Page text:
For our Visual Studies class, we were given a brief to create a book sleeve design for a book called ‘The Gift of Dyslexia’ by Ronald D. Davis. I sat down and brainstormed ideas for the book sleeve, trying to stem visual interpretations from the meaning of the book title.
I looked at a couple of artists for my research to get inspiration from – Edward Ruscha and Dana Tanamachi. Both artists handled type and typography art in very unique and interesting ways. Edward Ruscha really demonstrated the possibilities of depth and dimension to letterforms, offering an intriguing perspective to how we see and interpret the meaning behind text. Dana Tanamachi is a more modern artist with a very energetic and fun illustrative style, carefully composing the layout of her words and playing with the decorative flow and nature of hand-written lettering. I really loved her style in particular and it reminded me of ribbon wrapping on gifts and presents, which connected to the idea of dyslexia being seen as a ‘gift’. That and coupled with Ruscha’s piece, ‘Self’ and ‘Optics’, I became rather attached to the idea of using either a handwritten or elaborate font to demonstrate the meaning behind the book’s title.
After I came up with the idea of an actual physical gift to use as wordplay, I thought about how it could be presented on the book sleeve. I considered the book being wrapped up like a present to give to the reader to give a positive impression on the book despite the general negative outlook on dyslexia. I also thought about perhaps having a photo of a wrapped up gift on the floor to present a scene to the viewer in an attempt to approach things a little more differently, but in the end I stuck with my original idea as I knew that it would be more doable for me to recreate in programs such as Photoshop and Illustrator. Plus, I think the intention behind the design was a lot more effective because it was showing the gift first-person to the reader, rather than in a more third-person perspective that the photograph would have, thus having less impact overall.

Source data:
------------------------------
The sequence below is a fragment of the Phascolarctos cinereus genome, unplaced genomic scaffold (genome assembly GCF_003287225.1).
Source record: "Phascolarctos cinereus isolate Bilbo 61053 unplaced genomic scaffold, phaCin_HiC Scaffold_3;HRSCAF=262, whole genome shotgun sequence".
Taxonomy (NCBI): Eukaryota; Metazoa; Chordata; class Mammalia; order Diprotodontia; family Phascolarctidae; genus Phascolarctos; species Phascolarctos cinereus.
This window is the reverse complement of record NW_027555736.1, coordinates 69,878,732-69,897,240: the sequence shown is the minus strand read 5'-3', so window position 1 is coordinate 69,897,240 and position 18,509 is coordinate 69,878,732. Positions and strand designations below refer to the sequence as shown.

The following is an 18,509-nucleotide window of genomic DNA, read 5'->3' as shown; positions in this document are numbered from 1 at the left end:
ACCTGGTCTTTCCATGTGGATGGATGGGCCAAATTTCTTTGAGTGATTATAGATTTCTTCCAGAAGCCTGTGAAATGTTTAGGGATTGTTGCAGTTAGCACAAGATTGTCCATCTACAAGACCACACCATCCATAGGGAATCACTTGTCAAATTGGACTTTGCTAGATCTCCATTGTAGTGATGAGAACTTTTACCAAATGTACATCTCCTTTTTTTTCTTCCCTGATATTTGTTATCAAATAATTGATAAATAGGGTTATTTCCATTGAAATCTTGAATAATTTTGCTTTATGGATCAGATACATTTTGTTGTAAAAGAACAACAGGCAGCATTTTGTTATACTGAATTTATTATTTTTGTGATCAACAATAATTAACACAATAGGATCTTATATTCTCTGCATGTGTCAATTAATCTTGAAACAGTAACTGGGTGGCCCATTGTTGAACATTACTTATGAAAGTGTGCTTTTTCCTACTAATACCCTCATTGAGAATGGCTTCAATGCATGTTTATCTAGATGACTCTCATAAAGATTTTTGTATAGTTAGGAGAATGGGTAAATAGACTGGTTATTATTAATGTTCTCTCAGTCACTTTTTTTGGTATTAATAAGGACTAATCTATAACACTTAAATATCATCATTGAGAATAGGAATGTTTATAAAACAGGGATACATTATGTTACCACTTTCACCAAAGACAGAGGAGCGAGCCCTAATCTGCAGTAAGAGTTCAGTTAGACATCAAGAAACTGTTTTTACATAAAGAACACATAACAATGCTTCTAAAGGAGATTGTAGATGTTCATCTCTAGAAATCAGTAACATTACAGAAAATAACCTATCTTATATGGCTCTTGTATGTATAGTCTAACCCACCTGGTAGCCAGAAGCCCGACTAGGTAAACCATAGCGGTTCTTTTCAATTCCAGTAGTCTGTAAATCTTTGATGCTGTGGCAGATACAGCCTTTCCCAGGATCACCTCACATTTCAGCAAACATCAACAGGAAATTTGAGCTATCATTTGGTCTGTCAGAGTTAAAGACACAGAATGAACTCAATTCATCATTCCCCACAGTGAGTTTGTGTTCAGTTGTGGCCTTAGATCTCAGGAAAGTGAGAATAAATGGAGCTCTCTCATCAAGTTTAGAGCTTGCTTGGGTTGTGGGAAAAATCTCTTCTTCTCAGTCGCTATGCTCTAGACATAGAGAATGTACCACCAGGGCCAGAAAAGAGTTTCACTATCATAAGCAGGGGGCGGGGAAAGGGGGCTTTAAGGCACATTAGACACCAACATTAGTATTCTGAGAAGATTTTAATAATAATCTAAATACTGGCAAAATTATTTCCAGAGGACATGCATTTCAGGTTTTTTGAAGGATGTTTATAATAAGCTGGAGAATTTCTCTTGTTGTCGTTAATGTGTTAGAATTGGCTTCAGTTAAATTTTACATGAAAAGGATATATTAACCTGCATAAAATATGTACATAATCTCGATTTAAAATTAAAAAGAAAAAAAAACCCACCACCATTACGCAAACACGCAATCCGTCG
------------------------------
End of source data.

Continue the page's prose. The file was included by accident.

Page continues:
After thumbnail sketching my designs, I created my final design idea in my sketchbook. Then, I moved onto using Illustrator to finalise my design. Since I had a good grasp on the programs foundation skills, I applied them appropriately whilst applying type-fonts that I thought were the closest to my design sketch that I had beside me as reference. I knew it would be very difficult to exactly reproduce the ribbon-writing for ‘dyslexia’, especially in Illustrator – so I ended up substituting it with some handwritten font based around Dana Tanamachi’s work. It wasn’t as effective, and had I had more time I would have definitely gone into Photoshop to try and reproduce the ribbon-writing I originally had in mind.
I think that overall, I did quite sufficient research and preparation work, but I fell a bit weak on my final outcome. I didn’t save enough time to work on the end product, so I definitely think that next time I need to manage my time more realistically so that I can pace myself better. Although being immersed in research was really engaging for me, perhaps it was for too long in this case. Having said that, for what it was it still came out rather well! Some of the images I used were fells short on resolution a little, but generally I’m quite happy with how it turned out. I think adding the shadows to the design components in Illustrator really helped give dimension to the final piece.